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Ten Ways To Cut The Cost Of Your Extension

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Easter marks the start of the home improvements season, with Londoners eager to create more space with extensions. Many have decided that staying put and improving their home makes more sense than moving on — saving on stamp duty, legal and mortgage fees and moving costs — especially because most new homes will need improvements anyway. So before doing anything to your North London home stay in control of your budget with these great suggestions from Entire Houze team.

Keep your design simple
Keeping your extension design as simple as possible such as a rectangle or square footprint with a simple pitched roof will vastly reduce the cost of your home extension. Curves and corners are costly to build, designing your extension around off the shelf products such as standard sized doors and windows will vastly reduce spend.

Save money with a DIY extension
Labour represents between half and two-thirds of the outlay cost for a home extension, so if you can do some of the work yourself, there is great scope to make savings. The easier tasks to take on board are labouring, decorating and landscaping and for the slightly braver kitchen and bathroom fitting.

Project manage the extension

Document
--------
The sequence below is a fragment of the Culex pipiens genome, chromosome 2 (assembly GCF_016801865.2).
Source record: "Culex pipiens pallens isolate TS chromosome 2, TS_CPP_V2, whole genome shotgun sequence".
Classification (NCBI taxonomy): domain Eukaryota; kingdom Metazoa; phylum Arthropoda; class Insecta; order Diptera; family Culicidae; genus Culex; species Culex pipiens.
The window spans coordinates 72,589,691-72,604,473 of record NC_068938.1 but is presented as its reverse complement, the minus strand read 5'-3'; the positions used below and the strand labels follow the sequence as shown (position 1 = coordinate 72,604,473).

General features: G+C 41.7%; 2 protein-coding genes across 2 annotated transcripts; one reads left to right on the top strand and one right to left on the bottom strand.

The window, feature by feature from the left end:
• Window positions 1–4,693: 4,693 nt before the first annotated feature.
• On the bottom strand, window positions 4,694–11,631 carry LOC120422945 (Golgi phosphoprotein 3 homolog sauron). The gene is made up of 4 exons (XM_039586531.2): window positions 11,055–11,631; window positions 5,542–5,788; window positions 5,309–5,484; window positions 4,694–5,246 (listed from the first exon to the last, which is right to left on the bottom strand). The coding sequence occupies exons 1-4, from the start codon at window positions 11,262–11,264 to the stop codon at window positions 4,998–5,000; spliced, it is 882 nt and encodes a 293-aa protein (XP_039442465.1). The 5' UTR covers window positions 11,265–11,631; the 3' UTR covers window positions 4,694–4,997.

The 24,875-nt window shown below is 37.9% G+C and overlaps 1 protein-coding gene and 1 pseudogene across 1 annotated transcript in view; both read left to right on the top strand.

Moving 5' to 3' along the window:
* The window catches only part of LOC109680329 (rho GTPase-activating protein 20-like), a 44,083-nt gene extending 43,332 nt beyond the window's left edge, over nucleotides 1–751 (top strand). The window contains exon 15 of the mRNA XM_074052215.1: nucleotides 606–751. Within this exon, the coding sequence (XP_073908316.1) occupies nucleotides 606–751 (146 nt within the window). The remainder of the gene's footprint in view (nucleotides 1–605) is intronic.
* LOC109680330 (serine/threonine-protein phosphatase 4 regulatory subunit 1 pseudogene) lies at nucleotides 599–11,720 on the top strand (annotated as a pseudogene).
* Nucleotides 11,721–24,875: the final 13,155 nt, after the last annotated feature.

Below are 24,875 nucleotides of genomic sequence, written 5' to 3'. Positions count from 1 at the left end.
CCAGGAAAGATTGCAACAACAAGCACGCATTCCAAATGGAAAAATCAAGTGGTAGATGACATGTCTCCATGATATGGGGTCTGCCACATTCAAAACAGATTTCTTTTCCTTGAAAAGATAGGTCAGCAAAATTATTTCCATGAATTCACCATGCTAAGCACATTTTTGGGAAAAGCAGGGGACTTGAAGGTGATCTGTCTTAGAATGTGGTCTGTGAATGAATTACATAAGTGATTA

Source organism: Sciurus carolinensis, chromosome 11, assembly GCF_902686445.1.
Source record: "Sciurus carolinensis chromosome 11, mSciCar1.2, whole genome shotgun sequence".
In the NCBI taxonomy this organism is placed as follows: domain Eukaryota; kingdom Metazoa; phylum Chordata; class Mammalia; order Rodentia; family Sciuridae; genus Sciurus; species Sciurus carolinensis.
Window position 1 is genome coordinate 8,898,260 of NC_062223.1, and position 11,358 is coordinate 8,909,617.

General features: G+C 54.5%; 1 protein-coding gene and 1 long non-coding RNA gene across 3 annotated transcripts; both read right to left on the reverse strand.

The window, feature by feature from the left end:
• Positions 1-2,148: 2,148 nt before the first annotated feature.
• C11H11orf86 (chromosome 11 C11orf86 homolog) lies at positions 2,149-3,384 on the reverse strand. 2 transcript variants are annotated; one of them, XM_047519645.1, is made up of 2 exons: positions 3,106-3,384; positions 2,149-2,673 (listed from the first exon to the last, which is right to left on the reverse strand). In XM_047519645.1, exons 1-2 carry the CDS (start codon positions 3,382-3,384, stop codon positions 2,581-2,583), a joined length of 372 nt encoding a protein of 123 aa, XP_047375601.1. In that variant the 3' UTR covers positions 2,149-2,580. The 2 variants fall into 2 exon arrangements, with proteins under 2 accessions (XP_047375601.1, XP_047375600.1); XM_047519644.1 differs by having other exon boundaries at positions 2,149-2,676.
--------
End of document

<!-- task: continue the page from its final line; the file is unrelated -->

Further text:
A builder will add 15–25 per cent onto the total cost of labour and materials to cover their time for managing the project. You can save some of this cost by effectively taking on the role of building contractor yourself.

Neighbourhood Relationships
If you are building on or near the boundary of a neighbour, your extension will need to comply with the Party Wall Act (England & Wales) 1996. Avoid the cost of £700 per neighbour by writing about your extension plans eight weeks before you start. If you can get the neighbours to write back that they do not object, you can avoid using a surveyor to arrange a party wall settlement and save on fees.

Save On Fees
For a simple, low-cost build, find an architect, architectural technician, chartered surveyor or structural engineer who will produce planning and Building Regulations drawings for a fixed, all-in price. Look for a track record in designing low-cost projects.

Avoid Cowboy Builders
To avoid being ripped off, always ask for references — and check them. Never, ever pay for building work in advance; pay only for work that has been completed and that you are happy with.

Measure Everything Twice
Making changes or mistakes that waste labour and materials is a major factor in the final bill for many projects. Measuring everything onsite, rather than off your plans will help reduce wastage. Having accurate, scaled plans in the first place will help.

Reuse, Recycle, Repair
Existing materials can be reused or sold rather than thrown in a skip. Old floorboards, doors, radiators, towel rails, kitchen units etc. can all be revived and reused, cleaned up and given a new finish. Sell or trade what you can’t use.

Negotiate Trade Discounts
Find out where those in the trade buy their materials and aim to get the same wholesale/trade prices.

 

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